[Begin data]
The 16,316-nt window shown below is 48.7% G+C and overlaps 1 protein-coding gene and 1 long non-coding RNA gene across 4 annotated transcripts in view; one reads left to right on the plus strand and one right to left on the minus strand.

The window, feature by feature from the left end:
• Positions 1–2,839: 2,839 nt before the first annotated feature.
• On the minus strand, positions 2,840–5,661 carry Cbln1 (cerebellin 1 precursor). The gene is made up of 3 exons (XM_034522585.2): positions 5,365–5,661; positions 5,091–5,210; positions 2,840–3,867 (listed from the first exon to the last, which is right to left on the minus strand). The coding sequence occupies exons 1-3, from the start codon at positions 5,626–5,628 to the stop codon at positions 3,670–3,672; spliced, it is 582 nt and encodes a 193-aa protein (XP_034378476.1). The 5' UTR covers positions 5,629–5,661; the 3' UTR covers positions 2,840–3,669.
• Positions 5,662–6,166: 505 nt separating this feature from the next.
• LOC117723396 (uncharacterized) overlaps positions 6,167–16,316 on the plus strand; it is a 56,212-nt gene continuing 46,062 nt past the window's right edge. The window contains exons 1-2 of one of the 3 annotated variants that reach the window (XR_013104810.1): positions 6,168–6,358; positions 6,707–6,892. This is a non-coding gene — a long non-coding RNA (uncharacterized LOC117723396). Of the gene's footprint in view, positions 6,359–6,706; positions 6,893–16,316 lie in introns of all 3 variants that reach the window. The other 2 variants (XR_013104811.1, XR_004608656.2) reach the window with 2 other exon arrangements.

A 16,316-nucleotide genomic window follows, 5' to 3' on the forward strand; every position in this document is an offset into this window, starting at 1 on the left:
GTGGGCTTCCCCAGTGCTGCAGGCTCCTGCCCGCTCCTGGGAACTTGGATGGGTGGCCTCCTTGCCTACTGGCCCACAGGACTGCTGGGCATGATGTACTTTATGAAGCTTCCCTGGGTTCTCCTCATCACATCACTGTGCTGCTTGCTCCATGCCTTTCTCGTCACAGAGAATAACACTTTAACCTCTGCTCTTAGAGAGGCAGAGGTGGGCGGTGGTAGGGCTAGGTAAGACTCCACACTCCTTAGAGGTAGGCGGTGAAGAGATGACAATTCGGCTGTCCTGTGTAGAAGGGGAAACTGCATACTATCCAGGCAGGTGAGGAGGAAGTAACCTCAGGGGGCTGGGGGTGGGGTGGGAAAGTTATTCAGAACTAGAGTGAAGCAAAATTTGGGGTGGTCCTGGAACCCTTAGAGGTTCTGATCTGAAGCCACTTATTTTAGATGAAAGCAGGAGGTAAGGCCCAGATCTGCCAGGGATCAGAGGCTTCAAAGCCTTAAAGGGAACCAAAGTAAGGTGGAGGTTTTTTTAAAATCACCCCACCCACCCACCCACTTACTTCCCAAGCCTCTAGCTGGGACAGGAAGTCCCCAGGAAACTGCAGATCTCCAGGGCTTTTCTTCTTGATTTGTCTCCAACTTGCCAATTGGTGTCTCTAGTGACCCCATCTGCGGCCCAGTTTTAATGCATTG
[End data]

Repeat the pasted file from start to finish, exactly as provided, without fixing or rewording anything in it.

The 16,316-nt window shown below is 48.7% G+C and overlaps 1 protein-coding gene and 1 long non-coding RNA gene across 4 annotated transcripts in view; one reads left to right on the plus strand and one right to left on the minus strand.

The window, feature by feature from the left end:
• Positions 1–2,839: 2,839 nt before the first annotated feature.
• On the minus strand, positions 2,840–5,661 carry Cbln1 (cerebellin 1 precursor). The gene is made up of 3 exons (XM_034522585.2): positions 5,365–5,661; positions 5,091–5,210; positions 2,840–3,867 (listed from the first exon to the last, which is right to left on the minus strand). The coding sequence occupies exons 1-3, from the start codon at positions 5,626–5,628 to the stop codon at positions 3,670–3,672; spliced, it is 582 nt and encodes a 193-aa protein (XP_034378476.1). The 5' UTR covers positions 5,629–5,661; the 3' UTR covers positions 2,840–3,669.
• Positions 5,662–6,166: 505 nt separating this feature from the next.
• LOC117723396 (uncharacterized) overlaps positions 6,167–16,316 on the plus strand; it is a 56,212-nt gene continuing 46,062 nt past the window's right edge. The window contains exons 1-2 of one of the 3 annotated variants that reach the window (XR_013104810.1): positions 6,168–6,358; positions 6,707–6,892. This is a non-coding gene — a long non-coding RNA (uncharacterized LOC117723396). Of the gene's footprint in view, positions 6,359–6,706; positions 6,893–16,316 lie in introns of all 3 variants that reach the window. The other 2 variants (XR_013104811.1, XR_004608656.2) reach the window with 2 other exon arrangements.

A 16,316-nucleotide genomic window follows, 5' to 3' on the forward strand; every position in this document is an offset into this window, starting at 1 on the left:
GTGGGCTTCCCCAGTGCTGCAGGCTCCTGCCCGCTCCTGGGAACTTGGATGGGTGGCCTCCTTGCCTACTGGCCCACAGGACTGCTGGGCATGATGTACTTTATGAAGCTTCCCTGGGTTCTCCTCATCACATCACTGTGCTGCTTGCTCCATGCCTTTCTCGTCACAGAGAATAACACTTTAACCTCTGCTCTTAGAGAGGCAGAGGTGGGCGGTGGTAGGGCTAGGTAAGACTCCACACTCCTTAGAGGTAGGCGGTGAAGAGATGACAATTCGGCTGTCCTGTGTAGAAGGGGAAACTGCATACTATCCAGGCAGGTGAGGAGGAAGTAACCTCAGGGGGCTGGGGGTGGGGTGGGAAAGTTATTCAGAACTAGAGTGAAGCAAAATTTGGGGTGGTCCTGGAACCCTTAGAGGTTCTGATCTGAAGCCACTTATTTTAGATGAAAGCAGGAGGTAAGGCCCAGATCTGCCAGGGATCAGAGGCTTCAAAGCCTTAAAGGGAACCAAAGTAAGGTGGAGGTTTTTTTAAAATCACCCCACCCACCCACCCACTTACTTCCCAAGCCTCTAGCTGGGACAGGAAGTCCCCAGGAAACTGCAGATCTCCAGGGCTTTTCTTCTTGATTTGTCTCCAACTTGCCAATTGGTGTCTCTAGTGACCCCATCTGCGGCCCAGTTTTAATGCATTG